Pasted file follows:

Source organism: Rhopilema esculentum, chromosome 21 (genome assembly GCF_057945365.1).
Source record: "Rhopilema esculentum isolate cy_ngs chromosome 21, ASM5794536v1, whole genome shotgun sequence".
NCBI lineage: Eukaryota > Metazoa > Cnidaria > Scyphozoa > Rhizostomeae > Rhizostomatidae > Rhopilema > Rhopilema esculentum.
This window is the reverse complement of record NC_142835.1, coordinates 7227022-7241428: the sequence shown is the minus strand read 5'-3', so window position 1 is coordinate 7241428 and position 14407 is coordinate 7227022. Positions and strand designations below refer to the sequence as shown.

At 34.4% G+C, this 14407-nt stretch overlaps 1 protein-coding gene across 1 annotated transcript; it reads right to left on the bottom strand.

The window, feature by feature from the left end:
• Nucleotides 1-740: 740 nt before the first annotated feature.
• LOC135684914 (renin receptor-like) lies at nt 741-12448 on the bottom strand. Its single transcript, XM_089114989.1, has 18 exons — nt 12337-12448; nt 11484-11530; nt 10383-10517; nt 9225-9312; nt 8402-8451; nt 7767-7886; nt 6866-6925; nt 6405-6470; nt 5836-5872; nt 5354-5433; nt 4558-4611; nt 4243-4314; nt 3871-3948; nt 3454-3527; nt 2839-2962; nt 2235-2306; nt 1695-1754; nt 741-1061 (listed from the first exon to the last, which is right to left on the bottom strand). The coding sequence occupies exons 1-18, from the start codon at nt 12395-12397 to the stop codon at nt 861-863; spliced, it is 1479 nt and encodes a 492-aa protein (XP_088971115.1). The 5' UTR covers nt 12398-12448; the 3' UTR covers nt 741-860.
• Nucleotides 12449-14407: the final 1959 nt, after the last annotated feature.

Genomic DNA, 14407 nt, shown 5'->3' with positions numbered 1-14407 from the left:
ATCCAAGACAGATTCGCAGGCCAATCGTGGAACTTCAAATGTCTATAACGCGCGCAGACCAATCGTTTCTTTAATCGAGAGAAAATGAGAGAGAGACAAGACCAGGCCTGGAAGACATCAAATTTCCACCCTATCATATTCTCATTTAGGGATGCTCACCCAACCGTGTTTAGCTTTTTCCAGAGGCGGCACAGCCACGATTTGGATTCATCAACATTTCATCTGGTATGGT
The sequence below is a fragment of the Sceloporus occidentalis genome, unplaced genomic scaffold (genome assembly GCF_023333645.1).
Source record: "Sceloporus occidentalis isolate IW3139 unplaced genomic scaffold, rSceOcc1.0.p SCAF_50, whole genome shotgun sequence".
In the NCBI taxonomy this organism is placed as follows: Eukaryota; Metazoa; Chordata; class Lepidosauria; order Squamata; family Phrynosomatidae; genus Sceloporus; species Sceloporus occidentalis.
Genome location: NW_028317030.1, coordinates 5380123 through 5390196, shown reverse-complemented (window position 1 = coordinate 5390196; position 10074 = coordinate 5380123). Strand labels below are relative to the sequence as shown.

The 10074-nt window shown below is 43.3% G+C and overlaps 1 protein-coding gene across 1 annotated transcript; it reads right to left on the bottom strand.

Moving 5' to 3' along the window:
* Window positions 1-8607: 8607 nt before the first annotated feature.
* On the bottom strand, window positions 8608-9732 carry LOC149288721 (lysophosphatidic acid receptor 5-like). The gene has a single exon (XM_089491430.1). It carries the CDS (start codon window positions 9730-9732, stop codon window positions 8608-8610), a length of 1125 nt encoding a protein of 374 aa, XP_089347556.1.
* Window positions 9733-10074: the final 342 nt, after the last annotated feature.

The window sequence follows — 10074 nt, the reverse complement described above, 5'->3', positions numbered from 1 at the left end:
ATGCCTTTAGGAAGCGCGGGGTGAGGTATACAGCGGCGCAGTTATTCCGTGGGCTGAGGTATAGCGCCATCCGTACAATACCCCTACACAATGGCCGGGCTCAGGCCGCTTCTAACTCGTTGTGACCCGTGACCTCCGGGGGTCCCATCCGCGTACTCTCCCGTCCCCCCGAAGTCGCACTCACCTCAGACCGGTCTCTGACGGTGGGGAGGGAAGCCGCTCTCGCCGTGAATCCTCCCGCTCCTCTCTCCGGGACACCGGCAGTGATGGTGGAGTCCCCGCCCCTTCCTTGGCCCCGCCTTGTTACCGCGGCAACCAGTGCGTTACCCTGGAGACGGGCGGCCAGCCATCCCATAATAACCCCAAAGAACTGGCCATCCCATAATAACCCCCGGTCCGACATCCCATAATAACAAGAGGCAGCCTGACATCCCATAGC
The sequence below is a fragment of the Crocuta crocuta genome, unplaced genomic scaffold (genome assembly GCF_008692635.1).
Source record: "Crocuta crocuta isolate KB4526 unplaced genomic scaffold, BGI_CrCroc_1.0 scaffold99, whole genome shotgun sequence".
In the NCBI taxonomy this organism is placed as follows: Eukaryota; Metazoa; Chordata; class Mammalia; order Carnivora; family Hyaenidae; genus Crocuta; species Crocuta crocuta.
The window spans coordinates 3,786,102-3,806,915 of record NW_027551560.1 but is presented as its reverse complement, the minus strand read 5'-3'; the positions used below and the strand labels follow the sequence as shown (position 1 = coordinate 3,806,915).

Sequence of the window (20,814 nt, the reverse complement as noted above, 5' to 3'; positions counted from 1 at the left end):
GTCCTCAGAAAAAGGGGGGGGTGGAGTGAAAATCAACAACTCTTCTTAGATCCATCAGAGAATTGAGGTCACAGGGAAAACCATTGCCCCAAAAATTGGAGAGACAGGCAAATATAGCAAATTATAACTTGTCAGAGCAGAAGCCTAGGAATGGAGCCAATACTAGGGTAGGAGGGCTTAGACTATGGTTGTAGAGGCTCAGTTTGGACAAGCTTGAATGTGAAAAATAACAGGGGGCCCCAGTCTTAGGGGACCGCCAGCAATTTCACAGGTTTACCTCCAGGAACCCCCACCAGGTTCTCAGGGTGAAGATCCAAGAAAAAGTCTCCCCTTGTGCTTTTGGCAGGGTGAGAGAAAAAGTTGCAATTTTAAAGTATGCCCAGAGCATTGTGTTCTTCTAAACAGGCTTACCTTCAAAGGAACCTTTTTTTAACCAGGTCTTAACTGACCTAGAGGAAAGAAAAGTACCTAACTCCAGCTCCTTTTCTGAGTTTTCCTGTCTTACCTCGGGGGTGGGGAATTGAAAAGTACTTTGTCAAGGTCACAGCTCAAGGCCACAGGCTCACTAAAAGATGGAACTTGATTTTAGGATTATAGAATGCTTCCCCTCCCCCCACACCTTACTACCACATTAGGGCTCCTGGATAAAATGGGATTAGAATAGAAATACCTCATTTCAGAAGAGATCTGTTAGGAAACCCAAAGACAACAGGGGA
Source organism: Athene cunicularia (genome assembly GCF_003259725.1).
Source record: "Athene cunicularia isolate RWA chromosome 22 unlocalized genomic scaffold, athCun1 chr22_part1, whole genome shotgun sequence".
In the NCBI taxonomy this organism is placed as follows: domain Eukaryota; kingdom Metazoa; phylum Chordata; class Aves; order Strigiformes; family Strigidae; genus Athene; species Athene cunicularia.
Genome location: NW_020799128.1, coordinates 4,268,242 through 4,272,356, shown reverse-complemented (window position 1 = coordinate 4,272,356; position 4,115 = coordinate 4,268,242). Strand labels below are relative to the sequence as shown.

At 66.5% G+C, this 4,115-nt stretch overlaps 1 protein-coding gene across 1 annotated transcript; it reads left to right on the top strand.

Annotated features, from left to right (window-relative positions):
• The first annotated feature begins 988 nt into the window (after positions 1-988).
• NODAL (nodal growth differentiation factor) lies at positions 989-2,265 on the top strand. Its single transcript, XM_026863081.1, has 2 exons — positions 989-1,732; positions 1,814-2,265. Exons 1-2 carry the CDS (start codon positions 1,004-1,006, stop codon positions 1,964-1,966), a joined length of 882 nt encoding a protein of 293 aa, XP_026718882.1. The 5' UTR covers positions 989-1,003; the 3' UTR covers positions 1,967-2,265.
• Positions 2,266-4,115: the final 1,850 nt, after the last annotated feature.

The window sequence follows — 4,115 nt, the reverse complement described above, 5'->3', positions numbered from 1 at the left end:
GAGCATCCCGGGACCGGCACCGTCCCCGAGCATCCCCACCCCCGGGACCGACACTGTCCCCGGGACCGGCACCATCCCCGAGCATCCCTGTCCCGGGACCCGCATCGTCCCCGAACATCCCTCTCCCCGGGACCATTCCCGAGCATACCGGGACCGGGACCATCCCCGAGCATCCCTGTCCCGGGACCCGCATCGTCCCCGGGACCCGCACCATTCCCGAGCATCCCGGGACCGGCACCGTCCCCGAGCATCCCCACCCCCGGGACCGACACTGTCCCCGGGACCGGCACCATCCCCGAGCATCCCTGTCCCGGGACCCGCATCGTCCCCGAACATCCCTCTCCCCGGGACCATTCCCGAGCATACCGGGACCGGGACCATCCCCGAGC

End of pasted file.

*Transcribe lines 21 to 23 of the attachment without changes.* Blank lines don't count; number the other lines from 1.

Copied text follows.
The window sequence follows — 10074 nt, the reverse complement described above, 5'->3', positions numbered from 1 at the left end:
ATGCCTTTAGGAAGCGCGGGGTGAGGTATACAGCGGCGCAGTTATTCCGTGGGCTGAGGTATAGCGCCATCCGTACAATACCCCTACACAATGGCCGGGCTCAGGCCGCTTCTAACTCGTTGTGACCCGTGACCTCCGGGGGTCCCATCCGCGTACTCTCCCGTCCCCCCGAAGTCGCACTCACCTCAGACCGGTCTCTGACGGTGGGGAGGGAAGCCGCTCTCGCCGTGAATCCTCCCGCTCCTCTCTCCGGGACACCGGCAGTGATGGTGGAGTCCCCGCCCCTTCCTTGGCCCCGCCTTGTTACCGCGGCAACCAGTGCGTTACCCTGGAGACGGGCGGCCAGCCATCCCATAATAACCCCAAAGAACTGGCCATCCCATAATAACCCCCGGTCCGACATCCCATAATAACAAGAGGCAGCCTGACATCCCATAGC
The sequence below is a fragment of the Crocuta crocuta genome, unplaced genomic scaffold (genome assembly GCF_008692635.1).